Rating: 5 stars
Today Lorelei, Ben, Kiefer and I met my family at Mount Vernon, George Washinton's estate. I've lived in Northern Virginia for ten years (the Army brat in me is shocked at being anywhere for this long) but this was my first trip there.
During the longish drive there, I quizzed the kids on what they knew about George Washington. Here's what Ben (nearly 4) and Lorelei (5) knew:
- He was our first President.
- He chose not to be a king.
- He was the only President not to live in the White House.
- He lived in New York City.
- He admitted to chopping down a cherry tree.
- He was a soldier, a general, like Grand-Daddy.
- He loved animals, but especially loved dogs.
- His favorite dog was named Sweetlips.
I was proud of myself and impressed at their memory. Once again, I'm amazed at how reading is entertainment and education all wrapped up together. There are so many times when I'm floored by how much Lorelei has soaked up from books, especially the Magic School Bus series. She is one smart cookie.
This book is a must-read for EVERYONE! It is such a good tale about one of the most important characters in our country's history. But it's also a good story of an act of kindness. There is so much to know about Washington that I feel utterly unqualified to say much, but I will say that he reminds me that individuals matter. One single man (or woman) can make such a difference in the course of history, in the lives of so many. I want my kids to know more about him; this book is a perfect introduction.
The story starts off simply enough, and grabs any kid who likes any animal: Washington was an animal-lover, but dogs were his favorite. (Would I like him as much if he was a cat-lover? Probably not!) He had a pack of dogs that amused him and annoyed Martha. When he went away to fight in the Revolutionary War, he brought along his favorite dog, Sweetlips. After the Battle of Germantown in 1777, a terrier was found wandering the fields. Some soldiers in Washington's camp found him and realized that the dog belonged to the enemy, General Howe. Washington's soldiers suggested he keep the dog as some sort of trophy for winning the battle, but Washington wouldn't hear of it. A man and his dog must be kept together.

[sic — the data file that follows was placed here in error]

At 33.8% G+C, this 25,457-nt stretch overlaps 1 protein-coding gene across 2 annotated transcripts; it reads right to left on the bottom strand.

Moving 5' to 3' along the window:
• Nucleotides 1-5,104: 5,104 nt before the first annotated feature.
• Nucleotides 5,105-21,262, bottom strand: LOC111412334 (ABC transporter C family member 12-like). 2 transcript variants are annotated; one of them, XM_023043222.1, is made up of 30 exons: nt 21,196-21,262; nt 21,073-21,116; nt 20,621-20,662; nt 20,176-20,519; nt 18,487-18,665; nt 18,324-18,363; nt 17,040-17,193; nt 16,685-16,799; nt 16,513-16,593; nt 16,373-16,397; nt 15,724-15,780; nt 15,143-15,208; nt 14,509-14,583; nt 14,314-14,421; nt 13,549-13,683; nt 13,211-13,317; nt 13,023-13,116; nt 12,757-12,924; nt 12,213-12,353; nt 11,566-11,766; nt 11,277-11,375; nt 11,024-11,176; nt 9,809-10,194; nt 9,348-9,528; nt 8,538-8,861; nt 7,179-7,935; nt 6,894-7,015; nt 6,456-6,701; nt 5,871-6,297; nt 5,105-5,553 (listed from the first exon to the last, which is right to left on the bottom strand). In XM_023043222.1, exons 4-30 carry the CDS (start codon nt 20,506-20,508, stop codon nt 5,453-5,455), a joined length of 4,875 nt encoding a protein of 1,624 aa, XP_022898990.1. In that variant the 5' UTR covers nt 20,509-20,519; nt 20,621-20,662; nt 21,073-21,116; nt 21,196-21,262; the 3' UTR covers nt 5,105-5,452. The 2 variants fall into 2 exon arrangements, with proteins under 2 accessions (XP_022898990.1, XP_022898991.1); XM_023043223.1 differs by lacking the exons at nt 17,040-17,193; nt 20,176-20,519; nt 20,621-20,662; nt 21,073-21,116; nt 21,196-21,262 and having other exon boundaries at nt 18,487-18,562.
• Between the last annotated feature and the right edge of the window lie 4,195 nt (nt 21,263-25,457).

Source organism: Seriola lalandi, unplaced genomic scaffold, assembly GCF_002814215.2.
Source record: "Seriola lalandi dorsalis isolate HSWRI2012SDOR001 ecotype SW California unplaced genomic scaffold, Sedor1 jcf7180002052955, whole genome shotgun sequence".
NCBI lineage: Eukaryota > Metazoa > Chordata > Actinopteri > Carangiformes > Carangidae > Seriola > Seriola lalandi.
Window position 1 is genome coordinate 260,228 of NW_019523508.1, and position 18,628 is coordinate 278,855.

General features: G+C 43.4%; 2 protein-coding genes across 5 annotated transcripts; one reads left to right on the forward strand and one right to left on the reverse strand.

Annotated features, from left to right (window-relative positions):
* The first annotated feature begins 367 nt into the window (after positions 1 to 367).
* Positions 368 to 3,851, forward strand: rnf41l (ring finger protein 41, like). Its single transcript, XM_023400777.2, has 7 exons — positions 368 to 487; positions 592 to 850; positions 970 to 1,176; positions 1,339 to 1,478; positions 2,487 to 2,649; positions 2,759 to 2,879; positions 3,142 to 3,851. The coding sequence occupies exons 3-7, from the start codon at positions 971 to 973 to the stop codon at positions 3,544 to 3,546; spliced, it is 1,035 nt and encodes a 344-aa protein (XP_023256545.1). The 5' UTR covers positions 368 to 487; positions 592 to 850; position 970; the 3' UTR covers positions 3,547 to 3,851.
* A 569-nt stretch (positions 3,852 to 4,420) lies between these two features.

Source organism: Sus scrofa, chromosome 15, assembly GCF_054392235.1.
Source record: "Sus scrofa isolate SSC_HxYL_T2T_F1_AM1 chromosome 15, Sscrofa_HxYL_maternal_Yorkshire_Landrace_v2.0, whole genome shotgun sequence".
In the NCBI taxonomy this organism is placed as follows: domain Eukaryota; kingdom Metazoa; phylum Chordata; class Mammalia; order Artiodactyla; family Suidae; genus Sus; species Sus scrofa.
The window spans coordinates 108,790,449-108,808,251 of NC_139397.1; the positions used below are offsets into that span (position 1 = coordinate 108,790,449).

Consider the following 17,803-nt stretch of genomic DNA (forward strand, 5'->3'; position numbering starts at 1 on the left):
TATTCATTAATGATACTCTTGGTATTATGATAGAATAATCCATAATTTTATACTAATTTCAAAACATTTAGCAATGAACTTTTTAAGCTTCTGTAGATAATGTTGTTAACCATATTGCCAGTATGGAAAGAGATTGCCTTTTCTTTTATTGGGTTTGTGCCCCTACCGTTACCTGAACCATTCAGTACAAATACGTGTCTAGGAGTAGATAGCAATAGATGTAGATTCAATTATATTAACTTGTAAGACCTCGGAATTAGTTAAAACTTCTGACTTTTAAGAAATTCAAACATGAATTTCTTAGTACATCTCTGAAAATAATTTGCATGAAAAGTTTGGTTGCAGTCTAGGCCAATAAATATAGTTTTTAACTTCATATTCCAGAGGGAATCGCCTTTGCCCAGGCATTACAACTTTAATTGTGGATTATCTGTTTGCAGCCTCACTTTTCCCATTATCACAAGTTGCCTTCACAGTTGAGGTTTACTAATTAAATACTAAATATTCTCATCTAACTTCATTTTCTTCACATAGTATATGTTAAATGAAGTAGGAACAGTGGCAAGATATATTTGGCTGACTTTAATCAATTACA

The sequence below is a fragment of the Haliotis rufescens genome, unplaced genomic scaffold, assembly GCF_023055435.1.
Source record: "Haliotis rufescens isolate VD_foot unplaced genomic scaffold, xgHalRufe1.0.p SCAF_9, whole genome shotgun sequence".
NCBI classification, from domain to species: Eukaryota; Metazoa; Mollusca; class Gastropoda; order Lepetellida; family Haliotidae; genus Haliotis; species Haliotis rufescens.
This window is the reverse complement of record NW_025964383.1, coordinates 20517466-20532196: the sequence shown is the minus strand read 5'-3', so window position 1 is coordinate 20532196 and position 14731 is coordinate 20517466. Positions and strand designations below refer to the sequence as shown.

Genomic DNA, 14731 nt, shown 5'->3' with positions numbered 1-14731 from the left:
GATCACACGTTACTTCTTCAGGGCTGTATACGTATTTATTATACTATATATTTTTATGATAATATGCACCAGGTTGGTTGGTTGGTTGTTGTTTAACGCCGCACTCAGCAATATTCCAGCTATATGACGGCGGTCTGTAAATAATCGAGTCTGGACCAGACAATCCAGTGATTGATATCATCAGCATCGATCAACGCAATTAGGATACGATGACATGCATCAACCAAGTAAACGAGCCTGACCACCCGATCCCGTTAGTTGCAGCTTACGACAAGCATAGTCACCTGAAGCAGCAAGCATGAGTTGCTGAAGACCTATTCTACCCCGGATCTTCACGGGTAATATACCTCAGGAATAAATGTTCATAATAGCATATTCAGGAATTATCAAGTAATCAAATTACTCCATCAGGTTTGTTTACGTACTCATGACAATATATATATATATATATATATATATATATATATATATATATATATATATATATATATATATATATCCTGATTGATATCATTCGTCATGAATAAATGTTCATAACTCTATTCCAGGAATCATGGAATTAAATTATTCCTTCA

So, under a white flag of truce, Washington's aide returned the dog to Howe.
There are so many lessons in here that I don't know where to start. I was really moved by the story the first time I read it, proud of our first President for such a simple and decent act. My kids have such a hard time with losing and are so proud of themselves for winning--though the word "gloat" isn't in their vocabularies, they do it rather well. But here's a tale of a winner who doesn't gloat, who recognizes the basic needs of his enemy and does the right thing.
I just love the story. As soon as I read it I bought it and mailed it to my sister for her brood to have--my sister has framed pictures of George and Martha "as every American should have!"--so I knew she had to have it on her shelf. Today, walking around the beautiful fields of Mount Vernon, appreciating the view on a gorgeous first day of fall, as our seven (seven!) collective kids ran around us, she and I talked about this book and how great an introduction it is to such an important figure.
We'll be back to Mount Vernon to add to the small but solid understanding Lorelei and Ben (and, soon enough, Kiefer!) have about one very important man.